Lieutenant Kipling is buried at St Mary’s Advanced Dressing Station Cemetery at Haisnes. The Cemetery is on the road between Vermelles and Hulluch to the north of Loos-en-Gohelle,

The day after the Commemoration Events for Robert Dunsire VC in Buckhaven, Fife I had driven through the night to enjoy the privilege of participating in the 2015 Battle of Loos Centenary Walk of Remembrance Memorial Walk. It was yet another opportunity to pay homage to Robert Dunsire VC after an early visit to his grave to lay a wreath.

I had the unexpected opportunity to witness the Ceremony of remembrance for the London Irish Rifles at Dud Cemetery. As participants left their bus, I was fortunate to catch another piece of Loos history when I took this photograph of the ball that featured in the wonderful book – The Footballer of Loos (published by History Press in 2009) – by Ed Harris. In this book, Ed Harris tells the story of Rifleman Frank Edwards kicking a ball towards the German trenches. Members of the 47 Division’s 1st Battalion of the London Irish Rifles joined in to pass the ball amongst themselves as they pushed on beneath a cloud of gas released by the British troops to signal the start of the Battle of Loos on 25 September 1915.

More can be found about this story by reading Ed’s excellent book and at: https://www.theworldwar.org/explore/collections/spotlight/loos-football


On a subsequent Loos Big Walk in 2018, we had the privilege of accessing World War 1 Tunnels that became a feature of the Front after the Battle of Loos as the battlefront moved increasingly underground. Thanks to the Durand Group we had the privilege of a guided tour walk through Mac’s Shaft, an underground tunnel in the Hulluch Sector, followed by access to the private ground at Hohenzollern Redoubt which featured in Robert Dunsire VC’s frontline activity in January 1916.


15 Division Soldier leaves their stamp underground in Mac’s Shaft

When war broke out in 1914, many thousands of men were inspired by the words of Sir Arthur Conan Doyle to fight for their country: ‘If a cricketer had a straight eye, let him look along the barrel of a rifle … if a footballer had strength of limb let them serve and match in the field of battle’.

foorballer batallion shirt

Scotland’s example of a footballer’s battalion was McCrae’s 16th Battalion, the Royal Scots, that included seven players from Raith Rovers from Kirkcaldy in its midst when it headed for France and finally to the Somme. To mark the Centenary of the contribution of these 7 players, Raith Rovers produced a ‘remembrance strip’ in the Royal Scots colours. I had the Raith players’ names embroidered into the strip before it was made into a wreath at Lady Haig’s Poppy Factory at Warriston, Edinburgh. During my May/June 2016 ‘Walk of Remembrance’ – In Their Footsteps never in Their Shoes – in which I walked the route taken by Robert Dunsire VC and my maternal grandfather to the front at Loos-en-Gohelle. From Loos I continued on with my walking pal, Brian, to Contalmaison to be received by the lady Mayor who accompanied us to lay this special wreath at the McCrae Battalion’s Monument. Following a generous reception at Contalmaison, we walked on to Thiepval at The Somme in the footsteps of my wife’s paternal grandfather who served with the Black Watch in World War 1 and was wounded at The Battle of The Somme in 2016.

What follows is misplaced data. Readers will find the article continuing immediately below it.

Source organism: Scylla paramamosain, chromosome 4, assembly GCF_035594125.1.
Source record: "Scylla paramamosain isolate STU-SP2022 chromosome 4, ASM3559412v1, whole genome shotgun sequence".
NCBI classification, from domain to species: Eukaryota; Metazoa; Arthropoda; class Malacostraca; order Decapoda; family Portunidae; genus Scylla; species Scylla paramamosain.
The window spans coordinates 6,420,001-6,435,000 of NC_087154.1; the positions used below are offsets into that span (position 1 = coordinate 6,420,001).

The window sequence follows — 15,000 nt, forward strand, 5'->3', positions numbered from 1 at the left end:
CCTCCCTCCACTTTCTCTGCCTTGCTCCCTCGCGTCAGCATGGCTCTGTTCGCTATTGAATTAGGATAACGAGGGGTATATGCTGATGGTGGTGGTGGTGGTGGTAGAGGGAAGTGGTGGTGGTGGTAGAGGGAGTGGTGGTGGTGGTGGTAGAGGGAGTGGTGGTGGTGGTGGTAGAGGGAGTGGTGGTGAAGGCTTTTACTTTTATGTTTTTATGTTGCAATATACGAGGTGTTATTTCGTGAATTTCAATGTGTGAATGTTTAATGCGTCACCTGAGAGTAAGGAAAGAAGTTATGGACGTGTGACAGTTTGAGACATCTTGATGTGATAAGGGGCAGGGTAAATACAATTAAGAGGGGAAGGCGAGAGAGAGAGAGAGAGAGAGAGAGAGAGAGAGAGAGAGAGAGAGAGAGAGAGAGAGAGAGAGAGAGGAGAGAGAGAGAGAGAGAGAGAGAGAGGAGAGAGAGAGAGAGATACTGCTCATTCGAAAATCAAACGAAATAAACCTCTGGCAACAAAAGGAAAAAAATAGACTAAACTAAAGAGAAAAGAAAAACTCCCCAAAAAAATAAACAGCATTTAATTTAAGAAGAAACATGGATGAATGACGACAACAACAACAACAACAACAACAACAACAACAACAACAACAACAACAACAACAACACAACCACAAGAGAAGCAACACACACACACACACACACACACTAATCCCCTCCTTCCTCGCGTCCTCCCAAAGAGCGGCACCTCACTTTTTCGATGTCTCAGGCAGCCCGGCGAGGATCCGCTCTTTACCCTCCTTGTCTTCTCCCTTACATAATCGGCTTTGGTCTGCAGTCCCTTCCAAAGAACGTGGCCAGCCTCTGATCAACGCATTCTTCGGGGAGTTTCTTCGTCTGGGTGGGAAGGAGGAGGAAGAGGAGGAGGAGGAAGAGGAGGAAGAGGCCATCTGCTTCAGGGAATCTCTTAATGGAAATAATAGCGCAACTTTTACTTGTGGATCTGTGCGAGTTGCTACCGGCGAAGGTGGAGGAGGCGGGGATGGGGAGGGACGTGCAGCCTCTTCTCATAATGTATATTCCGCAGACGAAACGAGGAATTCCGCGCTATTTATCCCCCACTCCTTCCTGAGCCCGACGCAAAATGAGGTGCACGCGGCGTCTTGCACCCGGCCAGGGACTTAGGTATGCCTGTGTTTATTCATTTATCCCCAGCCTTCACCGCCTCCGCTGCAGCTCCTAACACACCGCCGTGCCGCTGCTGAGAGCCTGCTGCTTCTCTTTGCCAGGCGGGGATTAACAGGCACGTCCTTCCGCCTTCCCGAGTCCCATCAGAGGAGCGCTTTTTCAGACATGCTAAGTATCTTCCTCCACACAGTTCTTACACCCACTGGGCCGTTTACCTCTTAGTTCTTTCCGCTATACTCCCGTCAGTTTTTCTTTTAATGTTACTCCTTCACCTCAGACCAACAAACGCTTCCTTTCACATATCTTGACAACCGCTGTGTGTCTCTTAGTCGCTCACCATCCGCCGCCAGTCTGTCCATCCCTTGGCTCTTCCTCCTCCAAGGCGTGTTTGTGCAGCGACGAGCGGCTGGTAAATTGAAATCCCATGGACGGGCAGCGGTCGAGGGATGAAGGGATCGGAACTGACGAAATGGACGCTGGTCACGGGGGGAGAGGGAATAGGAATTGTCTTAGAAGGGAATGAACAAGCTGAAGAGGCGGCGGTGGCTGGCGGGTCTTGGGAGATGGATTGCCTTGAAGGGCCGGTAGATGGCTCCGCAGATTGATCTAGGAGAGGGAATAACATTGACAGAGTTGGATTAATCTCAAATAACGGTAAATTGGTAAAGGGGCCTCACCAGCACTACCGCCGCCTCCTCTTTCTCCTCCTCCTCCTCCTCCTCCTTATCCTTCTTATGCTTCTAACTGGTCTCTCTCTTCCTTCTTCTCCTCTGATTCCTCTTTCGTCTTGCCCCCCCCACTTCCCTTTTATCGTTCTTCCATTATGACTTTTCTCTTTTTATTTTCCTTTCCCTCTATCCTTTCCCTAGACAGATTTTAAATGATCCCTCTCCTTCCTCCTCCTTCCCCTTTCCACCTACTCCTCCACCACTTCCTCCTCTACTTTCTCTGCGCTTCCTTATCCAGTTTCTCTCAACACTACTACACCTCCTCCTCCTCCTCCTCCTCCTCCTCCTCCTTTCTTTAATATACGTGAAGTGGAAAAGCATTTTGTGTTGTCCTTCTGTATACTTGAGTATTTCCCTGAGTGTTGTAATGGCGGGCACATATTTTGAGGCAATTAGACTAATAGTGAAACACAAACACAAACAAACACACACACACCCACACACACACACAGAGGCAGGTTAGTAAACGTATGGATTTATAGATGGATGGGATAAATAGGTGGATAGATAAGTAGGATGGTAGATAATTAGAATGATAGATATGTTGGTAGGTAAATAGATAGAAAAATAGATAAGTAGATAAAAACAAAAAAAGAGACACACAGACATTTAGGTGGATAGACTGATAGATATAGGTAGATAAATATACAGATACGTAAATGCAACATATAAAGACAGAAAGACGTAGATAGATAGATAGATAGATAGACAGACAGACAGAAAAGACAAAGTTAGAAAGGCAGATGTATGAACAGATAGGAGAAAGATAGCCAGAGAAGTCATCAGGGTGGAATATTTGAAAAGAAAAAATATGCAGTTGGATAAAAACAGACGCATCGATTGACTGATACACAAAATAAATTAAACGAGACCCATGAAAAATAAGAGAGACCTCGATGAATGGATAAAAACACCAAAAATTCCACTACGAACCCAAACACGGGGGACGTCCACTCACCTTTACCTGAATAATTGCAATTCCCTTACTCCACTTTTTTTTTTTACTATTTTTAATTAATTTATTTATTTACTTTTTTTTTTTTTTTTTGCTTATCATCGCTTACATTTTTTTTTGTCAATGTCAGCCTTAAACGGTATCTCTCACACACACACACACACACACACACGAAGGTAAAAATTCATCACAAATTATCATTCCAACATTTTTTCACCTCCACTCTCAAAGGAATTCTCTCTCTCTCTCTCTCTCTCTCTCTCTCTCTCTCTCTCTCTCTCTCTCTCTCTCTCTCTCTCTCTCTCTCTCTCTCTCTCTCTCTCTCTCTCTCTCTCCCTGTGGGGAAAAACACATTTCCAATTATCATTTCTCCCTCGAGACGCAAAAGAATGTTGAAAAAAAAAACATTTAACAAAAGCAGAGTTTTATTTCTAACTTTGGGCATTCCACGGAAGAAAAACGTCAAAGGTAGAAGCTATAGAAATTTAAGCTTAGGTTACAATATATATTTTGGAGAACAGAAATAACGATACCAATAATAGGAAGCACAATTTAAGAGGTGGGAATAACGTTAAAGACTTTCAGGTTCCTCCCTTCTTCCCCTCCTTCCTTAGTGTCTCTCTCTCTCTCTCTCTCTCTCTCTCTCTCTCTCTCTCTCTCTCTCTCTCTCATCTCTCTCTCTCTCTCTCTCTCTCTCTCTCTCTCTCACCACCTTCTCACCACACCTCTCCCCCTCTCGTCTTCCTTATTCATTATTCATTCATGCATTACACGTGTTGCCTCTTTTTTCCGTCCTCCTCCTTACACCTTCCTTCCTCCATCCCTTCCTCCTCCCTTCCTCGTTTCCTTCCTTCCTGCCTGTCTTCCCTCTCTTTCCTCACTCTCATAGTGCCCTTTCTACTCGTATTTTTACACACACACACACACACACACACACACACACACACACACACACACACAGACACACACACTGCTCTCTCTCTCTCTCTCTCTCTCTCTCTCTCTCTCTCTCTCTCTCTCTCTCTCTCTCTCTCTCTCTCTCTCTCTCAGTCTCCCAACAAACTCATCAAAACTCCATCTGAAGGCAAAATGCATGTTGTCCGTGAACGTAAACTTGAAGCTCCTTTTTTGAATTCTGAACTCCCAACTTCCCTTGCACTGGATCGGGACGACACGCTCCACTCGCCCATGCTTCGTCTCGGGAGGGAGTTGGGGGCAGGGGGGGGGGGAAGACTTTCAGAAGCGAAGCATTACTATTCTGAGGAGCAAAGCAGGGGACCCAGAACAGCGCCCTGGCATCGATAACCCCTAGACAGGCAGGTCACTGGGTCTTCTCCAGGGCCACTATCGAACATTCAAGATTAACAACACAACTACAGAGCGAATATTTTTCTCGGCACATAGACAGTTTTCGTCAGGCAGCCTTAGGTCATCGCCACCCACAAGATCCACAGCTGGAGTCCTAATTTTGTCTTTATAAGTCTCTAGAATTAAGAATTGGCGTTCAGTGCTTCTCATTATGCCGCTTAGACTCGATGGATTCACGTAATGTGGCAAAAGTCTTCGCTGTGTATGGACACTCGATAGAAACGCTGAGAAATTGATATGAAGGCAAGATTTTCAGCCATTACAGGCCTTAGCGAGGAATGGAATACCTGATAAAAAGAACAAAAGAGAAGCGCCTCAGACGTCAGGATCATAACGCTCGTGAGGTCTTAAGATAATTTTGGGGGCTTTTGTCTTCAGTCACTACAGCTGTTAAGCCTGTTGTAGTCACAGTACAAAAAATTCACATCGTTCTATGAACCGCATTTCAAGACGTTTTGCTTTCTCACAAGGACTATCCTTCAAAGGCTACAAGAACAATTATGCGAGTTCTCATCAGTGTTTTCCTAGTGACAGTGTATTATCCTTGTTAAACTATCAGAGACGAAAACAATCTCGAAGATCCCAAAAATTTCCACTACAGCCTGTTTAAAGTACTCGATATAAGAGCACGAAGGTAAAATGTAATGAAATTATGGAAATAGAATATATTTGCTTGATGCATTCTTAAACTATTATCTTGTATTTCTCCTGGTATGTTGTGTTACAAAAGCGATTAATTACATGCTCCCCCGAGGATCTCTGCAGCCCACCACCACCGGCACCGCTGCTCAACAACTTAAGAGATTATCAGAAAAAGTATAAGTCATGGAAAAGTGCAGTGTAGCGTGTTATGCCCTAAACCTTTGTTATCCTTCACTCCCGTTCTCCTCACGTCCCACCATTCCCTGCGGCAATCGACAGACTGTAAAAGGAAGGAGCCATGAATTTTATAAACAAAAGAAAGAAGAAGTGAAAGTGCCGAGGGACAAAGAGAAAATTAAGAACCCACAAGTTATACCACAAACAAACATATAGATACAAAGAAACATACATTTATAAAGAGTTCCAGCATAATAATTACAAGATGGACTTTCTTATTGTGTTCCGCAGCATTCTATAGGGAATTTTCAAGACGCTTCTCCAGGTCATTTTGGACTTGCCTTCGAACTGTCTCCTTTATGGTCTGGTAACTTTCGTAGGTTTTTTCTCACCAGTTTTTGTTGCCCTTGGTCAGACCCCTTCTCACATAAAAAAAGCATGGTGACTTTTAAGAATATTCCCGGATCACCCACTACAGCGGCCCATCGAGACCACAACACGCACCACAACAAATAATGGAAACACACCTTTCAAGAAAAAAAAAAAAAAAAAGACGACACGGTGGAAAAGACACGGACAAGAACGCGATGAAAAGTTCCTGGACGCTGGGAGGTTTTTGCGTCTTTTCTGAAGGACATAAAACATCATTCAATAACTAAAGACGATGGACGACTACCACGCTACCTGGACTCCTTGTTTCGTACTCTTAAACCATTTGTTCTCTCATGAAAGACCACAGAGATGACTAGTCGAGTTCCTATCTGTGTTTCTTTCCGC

The most comprehensive 21st Century ‘symbol’ of Remembrance that I was to experience is the ‘Ring of Remembrance’ or ‘Anneau’ to the south of Loos-en-Gohelle. The memorial was built beside the imposing national military cemetery of Notre Dame de Lorette in the north of France – the site of the three Battles of Artois. It honours 576,606 soldiers of 40 nationalities who died in World War I battles in the north Pas-de-Calais area.

The Anneau comprises 500 3-metre-tall metal panels set on a 350-metre-long elliptical structure of concrete and stainless steel, some of which is raised off the ground – a symbolic reminder and warning of the precariousness of peace. Of these panels, 499 each bear the names of around 1,200 soldiers, who fell between 1914 and 1918, while the 500th is blank for any names yet to be discovered.

Inside the imposing Ring of Remembrance or Anneau at Notre Dame de Lorette

Uniquely for a war memorial, the names are listed in alphabetical order rather than by rank or nationality, to evoke, in the words of its designer Philippe Prost, a sense of ‘posthumous fraternity’, to reinforce post-war unity among countries that used to be enemies, and to stress a loss that goes beyond national boundaries.

Robert Dunsire is remembered as one amongst many at Notre Dame de Lorette

The monument – which also symbolises eternity and the cycle of life and death – was inaugurated by French President François Holland on Armistice Day 2014.

Remembrance has continued in the 21st Century in many forms and modern ways. Many exhibitions that I have attended in Methil, on the MAC Bus of OnFife, at Edinburgh Castle, in Pas de Calais in Northern France and in Belgium have awakened my awareness and magnified my understanding of the sacrifices of past and today’s generations. My interactions with my own Naval Reserve serving nephew and the team at Lady Haig’s Poppy Factory in Edinburgh have only enhanced my understanding of the impact of service of today’s Armed Forces. Attendance at one ceremony on one occasion every year is not sufficient. We should always remember our Armed Forces with pride in their actions on our behalf.

The wearing of the British symbol of the poppy and the French with their bleuet (cornflower) are still important reminders of the impact of war. The funds raised by the sale of the poppy and the bleuet contribute to the ongoing support of our current Veterans.

In remembering Robert Anderson Dunsire VC we remember the Many.

Continue Reading

Back to Top